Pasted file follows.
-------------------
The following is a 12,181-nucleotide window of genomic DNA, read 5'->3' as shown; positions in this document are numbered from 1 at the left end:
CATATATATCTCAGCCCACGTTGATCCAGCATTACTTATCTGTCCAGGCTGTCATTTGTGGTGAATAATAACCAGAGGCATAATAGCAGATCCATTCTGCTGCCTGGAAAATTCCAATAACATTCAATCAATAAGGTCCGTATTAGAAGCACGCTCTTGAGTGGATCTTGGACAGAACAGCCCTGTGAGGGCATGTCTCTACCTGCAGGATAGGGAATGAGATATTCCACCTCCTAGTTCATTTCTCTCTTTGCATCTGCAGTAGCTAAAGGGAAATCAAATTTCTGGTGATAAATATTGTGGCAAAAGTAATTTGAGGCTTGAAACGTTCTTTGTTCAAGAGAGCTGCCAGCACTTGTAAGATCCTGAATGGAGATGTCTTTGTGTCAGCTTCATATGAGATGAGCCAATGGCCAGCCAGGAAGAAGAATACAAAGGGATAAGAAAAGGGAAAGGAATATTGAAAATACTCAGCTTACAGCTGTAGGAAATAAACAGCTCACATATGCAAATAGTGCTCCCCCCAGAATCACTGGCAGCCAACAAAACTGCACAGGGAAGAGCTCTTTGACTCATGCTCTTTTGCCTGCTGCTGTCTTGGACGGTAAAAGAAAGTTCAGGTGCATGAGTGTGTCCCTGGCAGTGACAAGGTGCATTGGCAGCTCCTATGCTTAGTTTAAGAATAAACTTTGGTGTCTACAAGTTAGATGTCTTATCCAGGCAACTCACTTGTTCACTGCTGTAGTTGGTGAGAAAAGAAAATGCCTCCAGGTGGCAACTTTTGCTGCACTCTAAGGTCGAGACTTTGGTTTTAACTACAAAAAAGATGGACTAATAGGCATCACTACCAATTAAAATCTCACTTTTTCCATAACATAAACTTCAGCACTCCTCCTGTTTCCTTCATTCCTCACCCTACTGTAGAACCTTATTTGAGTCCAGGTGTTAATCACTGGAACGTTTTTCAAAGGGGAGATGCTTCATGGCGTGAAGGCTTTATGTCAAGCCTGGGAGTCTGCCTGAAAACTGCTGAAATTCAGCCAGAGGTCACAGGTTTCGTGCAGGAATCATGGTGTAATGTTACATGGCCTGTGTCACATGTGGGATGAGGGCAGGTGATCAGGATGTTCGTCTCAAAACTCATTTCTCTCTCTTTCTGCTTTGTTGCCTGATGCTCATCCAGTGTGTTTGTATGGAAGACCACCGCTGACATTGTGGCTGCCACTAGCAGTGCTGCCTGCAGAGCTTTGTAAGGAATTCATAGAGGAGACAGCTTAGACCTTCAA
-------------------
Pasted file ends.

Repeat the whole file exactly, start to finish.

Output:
The following is a 12,181-nucleotide window of genomic DNA, read 5'->3' as shown; positions in this document are numbered from 1 at the left end:
CATATATATCTCAGCCCACGTTGATCCAGCATTACTTATCTGTCCAGGCTGTCATTTGTGGTGAATAATAACCAGAGGCATAATAGCAGATCCATTCTGCTGCCTGGAAAATTCCAATAACATTCAATCAATAAGGTCCGTATTAGAAGCACGCTCTTGAGTGGATCTTGGACAGAACAGCCCTGTGAGGGCATGTCTCTACCTGCAGGATAGGGAATGAGATATTCCACCTCCTAGTTCATTTCTCTCTTTGCATCTGCAGTAGCTAAAGGGAAATCAAATTTCTGGTGATAAATATTGTGGCAAAAGTAATTTGAGGCTTGAAACGTTCTTTGTTCAAGAGAGCTGCCAGCACTTGTAAGATCCTGAATGGAGATGTCTTTGTGTCAGCTTCATATGAGATGAGCCAATGGCCAGCCAGGAAGAAGAATACAAAGGGATAAGAAAAGGGAAAGGAATATTGAAAATACTCAGCTTACAGCTGTAGGAAATAAACAGCTCACATATGCAAATAGTGCTCCCCCCAGAATCACTGGCAGCCAACAAAACTGCACAGGGAAGAGCTCTTTGACTCATGCTCTTTTGCCTGCTGCTGTCTTGGACGGTAAAAGAAAGTTCAGGTGCATGAGTGTGTCCCTGGCAGTGACAAGGTGCATTGGCAGCTCCTATGCTTAGTTTAAGAATAAACTTTGGTGTCTACAAGTTAGATGTCTTATCCAGGCAACTCACTTGTTCACTGCTGTAGTTGGTGAGAAAAGAAAATGCCTCCAGGTGGCAACTTTTGCTGCACTCTAAGGTCGAGACTTTGGTTTTAACTACAAAAAAGATGGACTAATAGGCATCACTACCAATTAAAATCTCACTTTTTCCATAACATAAACTTCAGCACTCCTCCTGTTTCCTTCATTCCTCACCCTACTGTAGAACCTTATTTGAGTCCAGGTGTTAATCACTGGAACGTTTTTCAAAGGGGAGATGCTTCATGGCGTGAAGGCTTTATGTCAAGCCTGGGAGTCTGCCTGAAAACTGCTGAAATTCAGCCAGAGGTCACAGGTTTCGTGCAGGAATCATGGTGTAATGTTACATGGCCTGTGTCACATGTGGGATGAGGGCAGGTGATCAGGATGTTCGTCTCAAAACTCATTTCTCTCTCTTTCTGCTTTGTTGCCTGATGCTCATCCAGTGTGTTTGTATGGAAGACCACCGCTGACATTGTGGCTGCCACTAGCAGTGCTGCCTGCAGAGCTTTGTAAGGAATTCATAGAGGAGACAGCTTAGACCTTCAA